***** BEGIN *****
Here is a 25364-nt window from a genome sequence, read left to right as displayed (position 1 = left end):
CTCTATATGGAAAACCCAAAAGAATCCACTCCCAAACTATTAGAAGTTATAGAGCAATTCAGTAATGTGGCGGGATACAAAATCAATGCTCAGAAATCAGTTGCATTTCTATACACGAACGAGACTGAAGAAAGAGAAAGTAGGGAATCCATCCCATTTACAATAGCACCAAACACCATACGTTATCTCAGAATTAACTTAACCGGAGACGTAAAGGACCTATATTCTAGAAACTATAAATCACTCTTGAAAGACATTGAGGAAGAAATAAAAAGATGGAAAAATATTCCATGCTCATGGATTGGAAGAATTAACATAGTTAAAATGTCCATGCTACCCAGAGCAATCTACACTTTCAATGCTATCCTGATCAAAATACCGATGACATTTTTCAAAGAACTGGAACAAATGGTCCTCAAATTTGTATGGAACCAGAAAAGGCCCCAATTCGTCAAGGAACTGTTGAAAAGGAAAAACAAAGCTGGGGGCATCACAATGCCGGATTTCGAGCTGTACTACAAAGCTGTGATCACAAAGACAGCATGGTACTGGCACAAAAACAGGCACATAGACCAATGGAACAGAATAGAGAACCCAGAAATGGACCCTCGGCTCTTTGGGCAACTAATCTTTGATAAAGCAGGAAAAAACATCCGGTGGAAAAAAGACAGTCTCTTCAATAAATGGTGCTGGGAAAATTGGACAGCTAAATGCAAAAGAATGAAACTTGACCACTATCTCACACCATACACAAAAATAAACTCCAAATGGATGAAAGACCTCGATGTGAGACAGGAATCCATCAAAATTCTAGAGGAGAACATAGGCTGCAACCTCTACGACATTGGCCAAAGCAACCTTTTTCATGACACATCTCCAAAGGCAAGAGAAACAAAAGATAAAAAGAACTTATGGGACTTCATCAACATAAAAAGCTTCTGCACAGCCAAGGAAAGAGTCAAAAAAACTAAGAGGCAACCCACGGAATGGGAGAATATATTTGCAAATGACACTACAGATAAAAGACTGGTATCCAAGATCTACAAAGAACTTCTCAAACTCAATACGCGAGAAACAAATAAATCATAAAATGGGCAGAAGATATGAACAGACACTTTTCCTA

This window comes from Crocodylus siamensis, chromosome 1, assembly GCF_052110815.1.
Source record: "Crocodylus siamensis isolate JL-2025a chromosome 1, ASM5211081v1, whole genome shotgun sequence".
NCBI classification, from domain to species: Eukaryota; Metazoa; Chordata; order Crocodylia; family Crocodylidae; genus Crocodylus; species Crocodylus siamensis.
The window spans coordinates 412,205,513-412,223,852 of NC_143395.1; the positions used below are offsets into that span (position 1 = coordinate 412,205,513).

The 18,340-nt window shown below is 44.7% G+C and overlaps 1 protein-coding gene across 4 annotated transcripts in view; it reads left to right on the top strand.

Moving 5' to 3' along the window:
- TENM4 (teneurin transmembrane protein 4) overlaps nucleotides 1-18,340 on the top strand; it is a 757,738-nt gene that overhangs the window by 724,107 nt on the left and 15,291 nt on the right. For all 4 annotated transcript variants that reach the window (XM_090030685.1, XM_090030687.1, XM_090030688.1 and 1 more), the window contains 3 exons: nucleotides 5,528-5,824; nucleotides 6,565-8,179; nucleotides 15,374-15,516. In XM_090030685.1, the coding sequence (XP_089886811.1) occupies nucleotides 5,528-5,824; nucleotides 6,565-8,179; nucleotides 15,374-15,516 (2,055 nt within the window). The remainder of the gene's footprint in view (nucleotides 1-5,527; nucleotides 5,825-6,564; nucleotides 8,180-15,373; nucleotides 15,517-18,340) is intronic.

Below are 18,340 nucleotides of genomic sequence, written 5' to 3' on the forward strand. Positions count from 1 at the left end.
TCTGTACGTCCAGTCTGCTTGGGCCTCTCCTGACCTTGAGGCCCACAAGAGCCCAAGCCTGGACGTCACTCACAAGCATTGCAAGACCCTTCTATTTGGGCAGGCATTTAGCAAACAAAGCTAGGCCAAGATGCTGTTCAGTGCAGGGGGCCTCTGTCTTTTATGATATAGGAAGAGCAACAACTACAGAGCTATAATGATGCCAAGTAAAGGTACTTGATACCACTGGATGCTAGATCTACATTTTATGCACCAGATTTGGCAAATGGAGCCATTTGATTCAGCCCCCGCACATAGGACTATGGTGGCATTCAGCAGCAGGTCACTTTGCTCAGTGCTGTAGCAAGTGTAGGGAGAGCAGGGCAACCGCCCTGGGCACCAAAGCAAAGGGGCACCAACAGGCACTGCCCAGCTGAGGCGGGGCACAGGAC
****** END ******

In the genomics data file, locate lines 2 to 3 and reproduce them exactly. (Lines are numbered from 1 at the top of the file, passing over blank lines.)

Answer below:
CTCTATATGGAAAACCCAAAAGAATCCACTCCCAAACTATTAGAAGTTATAGAGCAATTCAGTAATGTGGCGGGATACAAAATCAATGCTCAGAAATCAGTTGCATTTCTATACACGAACGAGACTGAAGAAAGAGAAAGTAGGGAATCCATCCCATTTACAATAGCACCAAACACCATACGTTATCTCAGAATTAACTTAACCGGAGACGTAAAGGACCTATATTCTAGAAACTATAAATCACTCTTGAAAGACATTGAGGAAGAAATAAAAAGATGGAAAAATATTCCATGCTCATGGATTGGAAGAATTAACATAGTTAAAATGTCCATGCTACCCAGAGCAATCTACACTTTCAATGCTATCCTGATCAAAATACCGATGACATTTTTCAAAGAACTGGAACAAATGGTCCTCAAATTTGTATGGAACCAGAAAAGGCCCCAATTCGTCAAGGAACTGTTGAAAAGGAAAAACAAAGCTGGGGGCATCACAATGCCGGATTTCGAGCTGTACTACAAAGCTGTGATCACAAAGACAGCATGGTACTGGCACAAAAACAGGCACATAGACCAATGGAACAGAATAGAGAACCCAGAAATGGACCCTCGGCTCTTTGGGCAACTAATCTTTGATAAAGCAGGAAAAAACATCCGGTGGAAAAAAGACAGTCTCTTCAATAAATGGTGCTGGGAAAATTGGACAGCTAAATGCAAAAGAATGAAACTTGACCACTATCTCACACCATACACAAAAATAAACTCCAAATGGATGAAAGACCTCGATGTGAGACAGGAATCCATCAAAATTCTAGAGGAGAACATAGGCTGCAACCTCTACGACATTGGCCAAAGCAACCTTTTTCATGACACATCTCCAAAGGCAAGAGAAACAAAAGATAAAAAGAACTTATGGGACTTCATCAACATAAAAAGCTTCTGCACAGCCAAGGAAAGAGTCAAAAAAACTAAGAGGCAACCCACGGAATGGGAGAATATATTTGCAAATGACACTACAGATAAAAGACTGGTATCCAAGATCTACAAAGAACTTCTCAAACTCAATACGCGAGAAACAAATAAATCATAAAATGGGCAGAAGATATGAACAGACACTTTTCCTA

This window comes from Crocodylus siamensis, chromosome 1, assembly GCF_052110815.1.